Madrigal: Il bianco e dolce cigno
Jacob Arcadelt (ca. 1505-ca. 1568)
Norton Recorded Anthology of Western Music, CD 2 Tracks 51-52
Attentive listeners of Mr. Arcadelt’s madrigal will die a thousand deaths in forty-six bars. Incidentally, most of these deaths will occur in the last twelve bars. Madrigals like this one are carefully constructed around the text, using all of the meanings the poet implies to guide the music. And thus, every sonority, imitation, and rest potentially points to the meaning of a word.
What Gregorian Chant did for musical line, we find the sixteenth century motet does for musical symbolism. It is a delicate symbolism, almost more for the performers than the listeners. Without knowing the poem a listener will only hear pretty music. This madrigal is easy to overlook. But when we hear it a second time, after considering the text, we realize that the understated character of the piece allows the text to carry more than one meaning. And the impact of those meanings is greater since they have been presented so artfully.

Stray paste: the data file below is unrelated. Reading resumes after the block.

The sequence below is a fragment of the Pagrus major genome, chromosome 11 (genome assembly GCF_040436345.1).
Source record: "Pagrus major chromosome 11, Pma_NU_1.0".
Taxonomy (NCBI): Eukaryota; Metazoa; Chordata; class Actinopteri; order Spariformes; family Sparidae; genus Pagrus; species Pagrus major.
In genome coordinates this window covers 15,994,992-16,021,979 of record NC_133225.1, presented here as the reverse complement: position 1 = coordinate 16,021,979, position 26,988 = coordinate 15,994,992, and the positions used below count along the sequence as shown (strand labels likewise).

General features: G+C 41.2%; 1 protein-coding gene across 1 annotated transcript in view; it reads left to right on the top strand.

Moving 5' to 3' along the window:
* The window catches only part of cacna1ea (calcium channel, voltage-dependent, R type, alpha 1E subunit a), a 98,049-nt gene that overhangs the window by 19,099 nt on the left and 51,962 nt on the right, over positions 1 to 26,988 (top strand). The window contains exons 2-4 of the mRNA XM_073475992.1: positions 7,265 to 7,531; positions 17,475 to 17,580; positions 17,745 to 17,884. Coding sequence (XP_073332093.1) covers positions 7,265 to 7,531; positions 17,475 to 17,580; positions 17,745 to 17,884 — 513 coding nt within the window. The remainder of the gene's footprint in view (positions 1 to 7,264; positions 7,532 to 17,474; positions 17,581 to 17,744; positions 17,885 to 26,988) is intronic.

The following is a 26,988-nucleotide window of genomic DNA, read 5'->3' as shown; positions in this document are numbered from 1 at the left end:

What I like about this piece is the way the voices gradually become less homophonic. Because the voices are so blended initially, when they start to take small solos we are able to appreciate the sensuousness of those moments. When the voices reach the last twelve bars, well….